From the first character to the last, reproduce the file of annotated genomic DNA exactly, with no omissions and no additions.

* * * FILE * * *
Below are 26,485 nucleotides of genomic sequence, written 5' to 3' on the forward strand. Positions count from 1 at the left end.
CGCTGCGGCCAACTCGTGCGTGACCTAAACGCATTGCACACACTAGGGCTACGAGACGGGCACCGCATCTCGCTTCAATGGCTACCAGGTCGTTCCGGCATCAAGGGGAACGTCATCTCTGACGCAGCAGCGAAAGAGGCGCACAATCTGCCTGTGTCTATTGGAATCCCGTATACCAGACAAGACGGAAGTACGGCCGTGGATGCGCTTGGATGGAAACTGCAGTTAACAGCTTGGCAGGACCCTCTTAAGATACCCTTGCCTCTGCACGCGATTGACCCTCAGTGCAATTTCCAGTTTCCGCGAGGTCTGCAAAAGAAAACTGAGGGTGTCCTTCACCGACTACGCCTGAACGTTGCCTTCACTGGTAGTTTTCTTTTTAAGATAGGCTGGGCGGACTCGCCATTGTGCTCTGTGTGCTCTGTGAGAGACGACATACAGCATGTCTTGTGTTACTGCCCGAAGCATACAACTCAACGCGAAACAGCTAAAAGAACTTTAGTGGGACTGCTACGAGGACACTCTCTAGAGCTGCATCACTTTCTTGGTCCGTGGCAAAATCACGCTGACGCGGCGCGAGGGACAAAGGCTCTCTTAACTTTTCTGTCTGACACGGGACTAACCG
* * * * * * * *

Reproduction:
Below are 26,485 nucleotides of genomic sequence, written 5' to 3' on the forward strand. Positions count from 1 at the left end.
CGCTGCGGCCAACTCGTGCGTGACCTAAACGCATTGCACACACTAGGGCTACGAGACGGGCACCGCATCTCGCTTCAATGGCTACCAGGTCGTTCCGGCATCAAGGGGAACGTCATCTCTGACGCAGCAGCGAAAGAGGCGCACAATCTGCCTGTGTCTATTGGAATCCCGTATACCAGACAAGACGGAAGTACGGCCGTGGATGCGCTTGGATGGAAACTGCAGTTAACAGCTTGGCAGGACCCTCTTAAGATACCCTTGCCTCTGCACGCGATTGACCCTCAGTGCAATTTCCAGTTTCCGCGAGGTCTGCAAAAGAAAACTGAGGGTGTCCTTCACCGACTACGCCTGAACGTTGCCTTCACTGGTAGTTTTCTTTTTAAGATAGGCTGGGCGGACTCGCCATTGTGCTCTGTGTGCTCTGTGAGAGACGACATACAGCATGTCTTGTGTTACTGCCCGAAGCATACAACTCAACGCGAAACAGCTAAAAGAACTTTAGTGGGACTGCTACGAGGACACTCTCTAGAGCTGCATCACTTTCTTGGTCCGTGGCAAAATCACGCTGACGCGGCGCGAGGGACAAAGGCTCTCTTAACTTTTCTGTCTGACACGGGACTAACCG